Art by, Mel
Danger Level: High
Likes: Strong winds, Light prey
Dislikes: Calm weather, Storms
Attack Method: Waits until its prey is unaware, then swoops to carry it off and drop it from a height.
Chittakri, also known as hangliders, bear a passing resemblance to sea angels and manta rays with their flat bodies, broad wings and long tails tipped by a rudder. Their white underbellies make them nearly invisible from below against the white Didni Wurl sky. Commonly populations on other planets will adapt over time to match the sky colour there as well. From their undersides dangle two long legs, each equipped with three long talons. Their forward-facing eyes protrude upward from the front of the body. Between these spreads a grinning mouth.
Hanglider children are nearly impossible to recognize as being from the same species. They are hardly a millimetre long and diamond-shaped with one large eye on top and one on the bottom, much like miniaturised flounder.
Incredibly light, they drift on winds and settle on treetops and bodies of water on the rare occasion that the sky is calm. Flocks of them can be seen riding the frequent tornadoes and cyclones that plague Didni Wurl. On other planets with less extreme winds they have developed more powered flight.
A hanglider will lay a clutch of eggs as a sticky, fist-sized mass that it will attach the underside of a tree branch or ledge. This it will give up its nomadic life to viciously protect for three weeks. It is the job of the non-laying parent to bring back food for the protector. When the eggs hatch at last, hundreds of miniscule young burst forth, small and light enough to be whisked into the air by the slightest breeze and distributed far and wide. The parents are then free to leave them. Usually a mated couple will stay together for the rest of their lives.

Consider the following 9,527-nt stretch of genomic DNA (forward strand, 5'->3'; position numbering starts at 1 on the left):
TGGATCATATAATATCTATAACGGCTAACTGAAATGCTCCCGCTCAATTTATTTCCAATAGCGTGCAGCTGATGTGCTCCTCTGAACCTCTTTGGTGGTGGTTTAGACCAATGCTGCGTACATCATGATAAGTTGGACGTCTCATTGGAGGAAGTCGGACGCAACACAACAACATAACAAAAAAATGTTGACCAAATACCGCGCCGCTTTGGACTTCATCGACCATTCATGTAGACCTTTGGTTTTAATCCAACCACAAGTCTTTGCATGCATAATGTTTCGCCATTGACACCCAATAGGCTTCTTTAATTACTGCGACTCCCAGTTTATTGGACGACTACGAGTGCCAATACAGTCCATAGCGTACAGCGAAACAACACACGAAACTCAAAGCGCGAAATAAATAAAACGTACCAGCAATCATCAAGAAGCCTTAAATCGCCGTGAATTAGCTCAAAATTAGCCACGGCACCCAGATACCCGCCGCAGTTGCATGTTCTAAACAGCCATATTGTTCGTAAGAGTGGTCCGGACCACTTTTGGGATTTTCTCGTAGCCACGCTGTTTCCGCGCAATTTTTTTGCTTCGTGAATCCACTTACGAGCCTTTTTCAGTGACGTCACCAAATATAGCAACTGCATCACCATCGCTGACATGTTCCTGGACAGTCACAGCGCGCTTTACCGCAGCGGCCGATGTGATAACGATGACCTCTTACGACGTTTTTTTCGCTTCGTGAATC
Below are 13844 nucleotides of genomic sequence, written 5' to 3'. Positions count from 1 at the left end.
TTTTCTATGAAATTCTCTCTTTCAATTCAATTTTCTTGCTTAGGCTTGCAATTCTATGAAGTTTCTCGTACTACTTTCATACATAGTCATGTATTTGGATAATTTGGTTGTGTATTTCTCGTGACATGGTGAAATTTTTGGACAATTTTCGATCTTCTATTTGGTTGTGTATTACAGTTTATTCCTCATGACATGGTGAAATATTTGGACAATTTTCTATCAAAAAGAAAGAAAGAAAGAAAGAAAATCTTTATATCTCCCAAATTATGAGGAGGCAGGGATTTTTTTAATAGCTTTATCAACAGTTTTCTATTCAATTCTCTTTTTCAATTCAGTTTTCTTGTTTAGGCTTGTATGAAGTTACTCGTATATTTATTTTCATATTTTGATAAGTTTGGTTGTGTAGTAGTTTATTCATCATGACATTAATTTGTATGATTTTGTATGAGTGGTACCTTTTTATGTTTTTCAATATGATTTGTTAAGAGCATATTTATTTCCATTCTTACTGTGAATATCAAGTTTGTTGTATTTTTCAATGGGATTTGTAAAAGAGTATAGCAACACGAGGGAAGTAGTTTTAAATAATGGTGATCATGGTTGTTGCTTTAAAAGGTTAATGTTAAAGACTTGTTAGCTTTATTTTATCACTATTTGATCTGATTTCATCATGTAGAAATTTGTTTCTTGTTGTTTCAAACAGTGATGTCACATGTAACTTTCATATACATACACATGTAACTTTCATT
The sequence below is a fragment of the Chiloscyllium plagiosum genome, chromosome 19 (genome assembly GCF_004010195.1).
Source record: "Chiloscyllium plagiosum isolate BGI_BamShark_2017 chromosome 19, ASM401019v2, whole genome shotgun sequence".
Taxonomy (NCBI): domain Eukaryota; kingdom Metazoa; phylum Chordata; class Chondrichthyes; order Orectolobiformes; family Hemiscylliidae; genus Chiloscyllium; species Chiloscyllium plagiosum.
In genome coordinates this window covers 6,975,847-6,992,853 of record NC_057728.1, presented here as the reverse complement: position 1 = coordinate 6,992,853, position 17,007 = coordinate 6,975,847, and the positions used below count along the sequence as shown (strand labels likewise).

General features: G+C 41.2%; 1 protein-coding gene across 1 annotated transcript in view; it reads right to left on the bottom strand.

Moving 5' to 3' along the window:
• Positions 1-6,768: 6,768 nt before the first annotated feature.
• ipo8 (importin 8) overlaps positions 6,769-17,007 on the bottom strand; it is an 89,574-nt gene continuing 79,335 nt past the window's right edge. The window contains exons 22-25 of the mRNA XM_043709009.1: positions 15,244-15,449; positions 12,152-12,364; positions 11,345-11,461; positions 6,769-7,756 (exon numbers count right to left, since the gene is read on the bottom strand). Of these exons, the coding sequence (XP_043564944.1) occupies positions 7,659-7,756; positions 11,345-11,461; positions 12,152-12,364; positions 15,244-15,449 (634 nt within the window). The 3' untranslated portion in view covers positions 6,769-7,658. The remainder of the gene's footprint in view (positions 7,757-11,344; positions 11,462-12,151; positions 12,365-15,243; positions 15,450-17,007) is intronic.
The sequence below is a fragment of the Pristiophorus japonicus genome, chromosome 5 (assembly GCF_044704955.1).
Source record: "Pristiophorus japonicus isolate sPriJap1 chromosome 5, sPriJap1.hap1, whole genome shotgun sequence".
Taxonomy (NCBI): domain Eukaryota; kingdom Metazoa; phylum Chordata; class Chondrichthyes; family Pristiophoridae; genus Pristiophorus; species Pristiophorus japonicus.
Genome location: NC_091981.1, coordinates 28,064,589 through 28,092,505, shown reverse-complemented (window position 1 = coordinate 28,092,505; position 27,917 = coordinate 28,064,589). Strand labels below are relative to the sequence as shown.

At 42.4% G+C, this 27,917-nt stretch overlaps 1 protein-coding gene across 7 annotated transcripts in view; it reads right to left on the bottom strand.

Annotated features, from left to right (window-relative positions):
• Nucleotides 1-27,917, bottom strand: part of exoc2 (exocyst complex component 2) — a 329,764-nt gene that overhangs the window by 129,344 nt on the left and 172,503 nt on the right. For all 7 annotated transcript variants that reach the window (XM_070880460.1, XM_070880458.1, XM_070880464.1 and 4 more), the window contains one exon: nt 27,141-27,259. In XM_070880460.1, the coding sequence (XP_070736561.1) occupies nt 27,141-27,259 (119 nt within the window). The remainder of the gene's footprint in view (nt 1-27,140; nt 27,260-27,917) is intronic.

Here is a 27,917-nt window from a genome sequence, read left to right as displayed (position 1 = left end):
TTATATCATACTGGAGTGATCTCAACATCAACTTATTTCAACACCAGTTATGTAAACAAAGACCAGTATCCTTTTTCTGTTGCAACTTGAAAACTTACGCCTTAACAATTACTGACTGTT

The young of the species are possibly even more dangerous than the adults. If inhaled by a living creature they will move through the body to the stomach, where they create a protective cocoon attached to the inner lining. Through this they absorb nutrients from the host for up to three months as they grow like a tumour to near their full size, when they will use their talons to tear their way out of the host. This is usually fatal. They will then do the rest of their growing themselves.
Those not fortunate enough to find a host to feed off will bulk up on food for a few weeks until they have enough stored to form cocoons of their own in hidden places. They die much more frequently than those lucky enough to parasitise.
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• Rumours abound of some places that have managed to tame hangliders and use them as air transport.
• Some restaurants boast of serving baby chittakri as an extremely expensive entree due to the difficulty of making them safe to eat.
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